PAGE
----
As the waters fall further, broad swaths of river pinned between vertical canyon walls would be transformed into remote wilderness valleys, their floors once again inviting to explore on horseback or on foot. Dozens of archeological sites, their walls covered in petroglyphs, would be revealed. For a while parts of these lands would be covered in a heavy silt, the result of decades of fine mud settling at the bottom of the lake. But vegetation would quickly root in the fertile soils, and heavy storms would flush the mud out the bottom of the canyon, scouring the sandstone clean. Eventually, perhaps after a few decades, even the white watermarks painted across the sides of the valley—telltale signs of the manmade flood—would begin to disappear.
As the silt gets washed downstream, a cloudy stew would course through the Grand Canyon, temporarily disrupting the gentle ecology of that part of the river. But that silt has been sorely missed, and it would soon settle, restoring beaches long ago deprived of sediment. The flow of the river through the Grand Canyon would once again be defined mainly by the amount of precipitation gathered by the mountains upstream. Four native endangered species of fish would presumably thrive in their restored waters.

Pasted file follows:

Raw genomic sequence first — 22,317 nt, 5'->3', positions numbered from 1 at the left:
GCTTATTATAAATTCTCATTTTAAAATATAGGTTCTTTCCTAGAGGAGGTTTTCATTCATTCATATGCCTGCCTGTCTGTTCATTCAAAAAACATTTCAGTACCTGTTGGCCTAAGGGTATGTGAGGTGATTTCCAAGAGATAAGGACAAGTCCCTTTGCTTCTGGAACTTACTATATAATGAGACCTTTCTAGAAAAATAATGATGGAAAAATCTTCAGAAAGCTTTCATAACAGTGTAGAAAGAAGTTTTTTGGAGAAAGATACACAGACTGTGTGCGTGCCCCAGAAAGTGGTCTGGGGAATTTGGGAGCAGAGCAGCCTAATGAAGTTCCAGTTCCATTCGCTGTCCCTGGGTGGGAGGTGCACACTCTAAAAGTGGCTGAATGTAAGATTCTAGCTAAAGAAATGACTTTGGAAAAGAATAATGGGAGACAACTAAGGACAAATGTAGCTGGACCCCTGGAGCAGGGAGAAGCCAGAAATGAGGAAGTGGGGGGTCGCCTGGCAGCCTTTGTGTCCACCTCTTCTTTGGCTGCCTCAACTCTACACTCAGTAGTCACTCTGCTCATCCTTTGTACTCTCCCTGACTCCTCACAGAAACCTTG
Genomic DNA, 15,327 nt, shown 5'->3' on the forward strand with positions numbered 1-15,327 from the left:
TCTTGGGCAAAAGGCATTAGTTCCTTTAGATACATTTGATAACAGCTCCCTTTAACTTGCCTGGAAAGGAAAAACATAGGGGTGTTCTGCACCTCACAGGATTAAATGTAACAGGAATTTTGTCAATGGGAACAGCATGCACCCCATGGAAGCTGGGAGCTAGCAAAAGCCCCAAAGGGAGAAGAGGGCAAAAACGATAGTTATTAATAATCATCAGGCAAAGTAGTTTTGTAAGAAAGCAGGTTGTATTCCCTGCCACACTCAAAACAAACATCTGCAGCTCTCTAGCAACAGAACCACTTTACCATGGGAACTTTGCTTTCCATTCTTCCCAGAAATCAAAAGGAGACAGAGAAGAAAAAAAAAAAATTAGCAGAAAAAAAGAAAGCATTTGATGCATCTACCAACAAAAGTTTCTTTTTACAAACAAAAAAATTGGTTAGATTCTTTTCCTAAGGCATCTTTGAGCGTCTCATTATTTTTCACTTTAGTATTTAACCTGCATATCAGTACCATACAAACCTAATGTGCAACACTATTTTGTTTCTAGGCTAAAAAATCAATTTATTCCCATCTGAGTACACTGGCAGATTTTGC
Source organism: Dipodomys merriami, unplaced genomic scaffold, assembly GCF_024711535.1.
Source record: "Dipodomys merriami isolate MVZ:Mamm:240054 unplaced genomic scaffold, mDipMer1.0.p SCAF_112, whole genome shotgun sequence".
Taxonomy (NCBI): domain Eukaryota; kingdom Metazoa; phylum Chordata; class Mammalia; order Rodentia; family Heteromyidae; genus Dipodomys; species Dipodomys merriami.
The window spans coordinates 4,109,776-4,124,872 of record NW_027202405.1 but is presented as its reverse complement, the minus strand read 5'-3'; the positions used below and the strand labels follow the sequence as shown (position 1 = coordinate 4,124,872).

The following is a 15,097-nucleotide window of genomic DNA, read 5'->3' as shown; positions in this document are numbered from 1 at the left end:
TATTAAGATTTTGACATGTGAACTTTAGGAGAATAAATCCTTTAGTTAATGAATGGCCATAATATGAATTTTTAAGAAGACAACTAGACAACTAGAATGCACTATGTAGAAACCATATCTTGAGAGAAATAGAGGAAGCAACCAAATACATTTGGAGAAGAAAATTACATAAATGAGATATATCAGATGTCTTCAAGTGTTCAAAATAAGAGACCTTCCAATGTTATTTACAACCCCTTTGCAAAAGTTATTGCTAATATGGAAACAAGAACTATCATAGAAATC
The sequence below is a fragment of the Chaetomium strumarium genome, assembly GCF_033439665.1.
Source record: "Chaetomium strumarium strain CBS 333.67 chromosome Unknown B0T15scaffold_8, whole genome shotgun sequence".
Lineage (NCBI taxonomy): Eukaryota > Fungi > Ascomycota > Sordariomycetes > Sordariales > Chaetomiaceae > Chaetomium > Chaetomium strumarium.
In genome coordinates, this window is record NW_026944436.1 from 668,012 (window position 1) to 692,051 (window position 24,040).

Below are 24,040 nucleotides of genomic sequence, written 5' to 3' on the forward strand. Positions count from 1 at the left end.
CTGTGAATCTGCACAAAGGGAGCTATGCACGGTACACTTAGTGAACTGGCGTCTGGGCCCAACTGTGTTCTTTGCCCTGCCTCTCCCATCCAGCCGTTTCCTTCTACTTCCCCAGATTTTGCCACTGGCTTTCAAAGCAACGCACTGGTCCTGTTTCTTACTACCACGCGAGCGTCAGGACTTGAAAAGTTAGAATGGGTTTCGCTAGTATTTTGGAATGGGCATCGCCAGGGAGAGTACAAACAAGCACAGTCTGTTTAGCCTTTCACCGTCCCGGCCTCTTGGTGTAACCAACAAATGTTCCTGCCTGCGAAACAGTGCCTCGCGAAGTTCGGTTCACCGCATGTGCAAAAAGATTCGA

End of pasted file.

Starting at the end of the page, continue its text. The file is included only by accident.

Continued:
Restoring the land of Glen Canyon this way has long been the campaign of ardent environmentalists. Brower—who mounted an intense effort to save Glen Canyon almost as soon as he’d agreed to allow it to be drowned—called the reservoir his greatest regret, and the Glen Canyon dam has been a potent symbol of the desecration of wild places ever since. Now the shortages on the river, and the promise that climate change are certain to make them worse, have breathed new, pragmatic life into their arguments.